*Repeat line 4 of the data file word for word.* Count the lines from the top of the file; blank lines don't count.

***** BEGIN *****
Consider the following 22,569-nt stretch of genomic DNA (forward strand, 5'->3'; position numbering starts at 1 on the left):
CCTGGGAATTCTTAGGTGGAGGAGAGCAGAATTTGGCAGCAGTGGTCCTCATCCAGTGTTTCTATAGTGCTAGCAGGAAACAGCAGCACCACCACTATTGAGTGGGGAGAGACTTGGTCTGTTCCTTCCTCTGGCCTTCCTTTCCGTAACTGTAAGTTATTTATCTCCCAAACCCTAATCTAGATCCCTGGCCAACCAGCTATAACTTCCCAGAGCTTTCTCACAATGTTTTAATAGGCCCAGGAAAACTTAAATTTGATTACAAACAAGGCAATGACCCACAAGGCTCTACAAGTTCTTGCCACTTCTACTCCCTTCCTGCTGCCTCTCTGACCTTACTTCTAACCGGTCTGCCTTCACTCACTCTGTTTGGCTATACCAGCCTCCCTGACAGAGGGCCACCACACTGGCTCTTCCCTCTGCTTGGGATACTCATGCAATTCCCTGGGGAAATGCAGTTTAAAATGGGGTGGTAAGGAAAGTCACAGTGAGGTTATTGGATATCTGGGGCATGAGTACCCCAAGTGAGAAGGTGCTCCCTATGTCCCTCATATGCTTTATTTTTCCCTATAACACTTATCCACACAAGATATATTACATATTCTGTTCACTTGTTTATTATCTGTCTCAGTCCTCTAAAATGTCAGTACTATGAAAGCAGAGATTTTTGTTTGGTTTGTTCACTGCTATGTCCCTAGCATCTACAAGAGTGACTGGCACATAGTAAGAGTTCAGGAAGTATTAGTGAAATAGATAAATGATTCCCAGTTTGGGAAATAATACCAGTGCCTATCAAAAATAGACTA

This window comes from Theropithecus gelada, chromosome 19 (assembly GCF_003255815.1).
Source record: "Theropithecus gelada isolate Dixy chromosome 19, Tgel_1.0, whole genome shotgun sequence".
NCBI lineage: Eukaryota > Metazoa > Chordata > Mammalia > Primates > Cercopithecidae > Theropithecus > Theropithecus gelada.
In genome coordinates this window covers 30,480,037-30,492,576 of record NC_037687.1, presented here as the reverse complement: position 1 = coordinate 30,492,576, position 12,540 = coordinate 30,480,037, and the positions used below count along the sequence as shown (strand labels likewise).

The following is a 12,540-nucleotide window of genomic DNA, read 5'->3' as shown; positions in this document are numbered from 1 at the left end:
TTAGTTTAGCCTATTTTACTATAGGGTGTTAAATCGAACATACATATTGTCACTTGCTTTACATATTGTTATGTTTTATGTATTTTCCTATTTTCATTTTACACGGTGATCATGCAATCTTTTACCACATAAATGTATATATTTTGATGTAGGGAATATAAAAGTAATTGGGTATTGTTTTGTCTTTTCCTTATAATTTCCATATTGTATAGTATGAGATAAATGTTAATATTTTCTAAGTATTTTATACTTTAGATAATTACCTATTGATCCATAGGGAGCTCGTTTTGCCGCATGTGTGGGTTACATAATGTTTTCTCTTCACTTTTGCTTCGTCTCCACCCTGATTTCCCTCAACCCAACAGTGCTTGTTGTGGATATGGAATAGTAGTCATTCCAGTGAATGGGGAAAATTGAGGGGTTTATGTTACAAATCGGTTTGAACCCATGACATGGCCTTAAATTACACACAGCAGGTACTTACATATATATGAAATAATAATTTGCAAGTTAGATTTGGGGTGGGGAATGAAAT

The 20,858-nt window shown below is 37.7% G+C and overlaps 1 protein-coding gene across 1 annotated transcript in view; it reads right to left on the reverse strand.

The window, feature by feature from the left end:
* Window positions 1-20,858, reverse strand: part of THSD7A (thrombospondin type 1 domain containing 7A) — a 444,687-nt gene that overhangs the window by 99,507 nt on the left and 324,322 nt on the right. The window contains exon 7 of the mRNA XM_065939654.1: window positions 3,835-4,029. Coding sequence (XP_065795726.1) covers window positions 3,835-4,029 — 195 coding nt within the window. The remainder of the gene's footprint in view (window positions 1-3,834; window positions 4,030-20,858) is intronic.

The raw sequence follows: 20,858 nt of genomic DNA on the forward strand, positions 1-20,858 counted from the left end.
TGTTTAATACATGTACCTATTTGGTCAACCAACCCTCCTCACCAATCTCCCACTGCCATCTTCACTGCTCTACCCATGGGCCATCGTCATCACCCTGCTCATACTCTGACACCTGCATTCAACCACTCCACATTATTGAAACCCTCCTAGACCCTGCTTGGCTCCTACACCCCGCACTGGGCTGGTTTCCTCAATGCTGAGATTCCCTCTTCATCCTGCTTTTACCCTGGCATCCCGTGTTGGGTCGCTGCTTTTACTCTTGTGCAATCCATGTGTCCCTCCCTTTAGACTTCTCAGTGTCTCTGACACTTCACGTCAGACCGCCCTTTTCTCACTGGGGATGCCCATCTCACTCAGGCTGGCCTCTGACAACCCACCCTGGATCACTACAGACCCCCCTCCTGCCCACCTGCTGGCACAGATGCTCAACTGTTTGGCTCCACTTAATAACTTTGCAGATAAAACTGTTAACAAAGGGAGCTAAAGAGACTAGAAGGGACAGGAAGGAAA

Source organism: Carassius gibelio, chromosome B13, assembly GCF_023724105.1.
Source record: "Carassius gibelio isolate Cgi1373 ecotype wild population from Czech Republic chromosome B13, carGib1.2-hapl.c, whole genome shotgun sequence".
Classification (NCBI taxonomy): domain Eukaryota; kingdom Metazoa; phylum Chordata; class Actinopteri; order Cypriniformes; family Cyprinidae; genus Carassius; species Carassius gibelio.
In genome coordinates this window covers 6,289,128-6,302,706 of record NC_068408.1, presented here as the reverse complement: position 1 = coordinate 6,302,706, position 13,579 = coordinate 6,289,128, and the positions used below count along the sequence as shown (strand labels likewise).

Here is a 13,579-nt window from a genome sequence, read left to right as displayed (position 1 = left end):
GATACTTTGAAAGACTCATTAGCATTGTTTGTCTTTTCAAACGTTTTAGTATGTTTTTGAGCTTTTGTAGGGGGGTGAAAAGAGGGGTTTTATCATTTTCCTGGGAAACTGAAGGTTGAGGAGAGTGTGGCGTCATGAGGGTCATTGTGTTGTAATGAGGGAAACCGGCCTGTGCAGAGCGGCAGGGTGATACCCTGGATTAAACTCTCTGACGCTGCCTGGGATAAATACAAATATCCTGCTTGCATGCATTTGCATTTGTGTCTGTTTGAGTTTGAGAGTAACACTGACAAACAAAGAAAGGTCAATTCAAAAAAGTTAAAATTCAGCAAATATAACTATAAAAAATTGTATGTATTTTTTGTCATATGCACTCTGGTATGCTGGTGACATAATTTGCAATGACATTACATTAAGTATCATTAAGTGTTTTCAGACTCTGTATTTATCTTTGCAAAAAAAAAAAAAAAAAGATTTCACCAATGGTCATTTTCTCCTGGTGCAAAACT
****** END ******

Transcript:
Source record: "Theropithecus gelada isolate Dixy chromosome 19, Tgel_1.0, whole genome shotgun sequence".